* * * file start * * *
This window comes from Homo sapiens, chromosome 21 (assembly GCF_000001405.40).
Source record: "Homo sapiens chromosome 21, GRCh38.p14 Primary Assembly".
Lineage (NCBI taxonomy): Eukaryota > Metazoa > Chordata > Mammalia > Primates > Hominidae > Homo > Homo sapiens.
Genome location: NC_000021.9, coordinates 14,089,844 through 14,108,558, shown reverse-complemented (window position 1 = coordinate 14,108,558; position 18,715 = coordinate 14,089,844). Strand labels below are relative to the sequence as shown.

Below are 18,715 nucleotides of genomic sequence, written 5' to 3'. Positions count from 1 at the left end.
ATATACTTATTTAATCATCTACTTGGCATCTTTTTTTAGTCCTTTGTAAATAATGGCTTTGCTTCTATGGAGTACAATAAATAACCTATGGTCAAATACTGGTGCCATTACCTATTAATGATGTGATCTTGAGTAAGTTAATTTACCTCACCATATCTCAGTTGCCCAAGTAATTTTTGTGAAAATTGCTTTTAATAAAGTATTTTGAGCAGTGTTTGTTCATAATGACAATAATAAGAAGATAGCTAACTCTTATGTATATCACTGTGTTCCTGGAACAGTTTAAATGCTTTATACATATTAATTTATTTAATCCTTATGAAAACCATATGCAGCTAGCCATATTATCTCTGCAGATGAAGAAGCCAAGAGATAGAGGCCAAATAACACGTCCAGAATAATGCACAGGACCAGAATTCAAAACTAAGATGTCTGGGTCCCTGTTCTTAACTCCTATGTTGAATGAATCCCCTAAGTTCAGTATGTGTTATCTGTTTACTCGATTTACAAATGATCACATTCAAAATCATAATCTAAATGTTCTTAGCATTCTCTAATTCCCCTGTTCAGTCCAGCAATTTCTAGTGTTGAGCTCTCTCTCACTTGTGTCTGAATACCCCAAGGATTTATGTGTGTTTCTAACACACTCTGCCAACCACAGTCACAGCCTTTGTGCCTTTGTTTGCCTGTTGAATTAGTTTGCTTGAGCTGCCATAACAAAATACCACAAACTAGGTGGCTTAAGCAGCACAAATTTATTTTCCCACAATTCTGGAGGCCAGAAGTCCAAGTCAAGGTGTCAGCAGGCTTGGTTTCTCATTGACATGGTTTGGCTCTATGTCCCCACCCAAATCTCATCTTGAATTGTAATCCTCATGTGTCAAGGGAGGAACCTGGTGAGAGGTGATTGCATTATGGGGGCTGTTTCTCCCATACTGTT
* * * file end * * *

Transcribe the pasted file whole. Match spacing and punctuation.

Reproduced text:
This window comes from Homo sapiens, chromosome 21 (assembly GCF_000001405.40).
Source record: "Homo sapiens chromosome 21, GRCh38.p14 Primary Assembly".
Lineage (NCBI taxonomy): Eukaryota > Metazoa > Chordata > Mammalia > Primates > Hominidae > Homo > Homo sapiens.
Genome location: NC_000021.9, coordinates 14,089,844 through 14,108,558, shown reverse-complemented (window position 1 = coordinate 14,108,558; position 18,715 = coordinate 14,089,844). Strand labels below are relative to the sequence as shown.

Below are 18,715 nucleotides of genomic sequence, written 5' to 3'. Positions count from 1 at the left end.
ATATACTTATTTAATCATCTACTTGGCATCTTTTTTTAGTCCTTTGTAAATAATGGCTTTGCTTCTATGGAGTACAATAAATAACCTATGGTCAAATACTGGTGCCATTACCTATTAATGATGTGATCTTGAGTAAGTTAATTTACCTCACCATATCTCAGTTGCCCAAGTAATTTTTGTGAAAATTGCTTTTAATAAAGTATTTTGAGCAGTGTTTGTTCATAATGACAATAATAAGAAGATAGCTAACTCTTATGTATATCACTGTGTTCCTGGAACAGTTTAAATGCTTTATACATATTAATTTATTTAATCCTTATGAAAACCATATGCAGCTAGCCATATTATCTCTGCAGATGAAGAAGCCAAGAGATAGAGGCCAAATAACACGTCCAGAATAATGCACAGGACCAGAATTCAAAACTAAGATGTCTGGGTCCCTGTTCTTAACTCCTATGTTGAATGAATCCCCTAAGTTCAGTATGTGTTATCTGTTTACTCGATTTACAAATGATCACATTCAAAATCATAATCTAAATGTTCTTAGCATTCTCTAATTCCCCTGTTCAGTCCAGCAATTTCTAGTGTTGAGCTCTCTCTCACTTGTGTCTGAATACCCCAAGGATTTATGTGTGTTTCTAACACACTCTGCCAACCACAGTCACAGCCTTTGTGCCTTTGTTTGCCTGTTGAATTAGTTTGCTTGAGCTGCCATAACAAAATACCACAAACTAGGTGGCTTAAGCAGCACAAATTTATTTTCCCACAATTCTGGAGGCCAGAAGTCCAAGTCAAGGTGTCAGCAGGCTTGGTTTCTCATTGACATGGTTTGGCTCTATGTCCCCACCCAAATCTCATCTTGAATTGTAATCCTCATGTGTCAAGGGAGGAACCTGGTGAGAGGTGATTGCATTATGGGGGCTGTTTCTCCCATACTGTT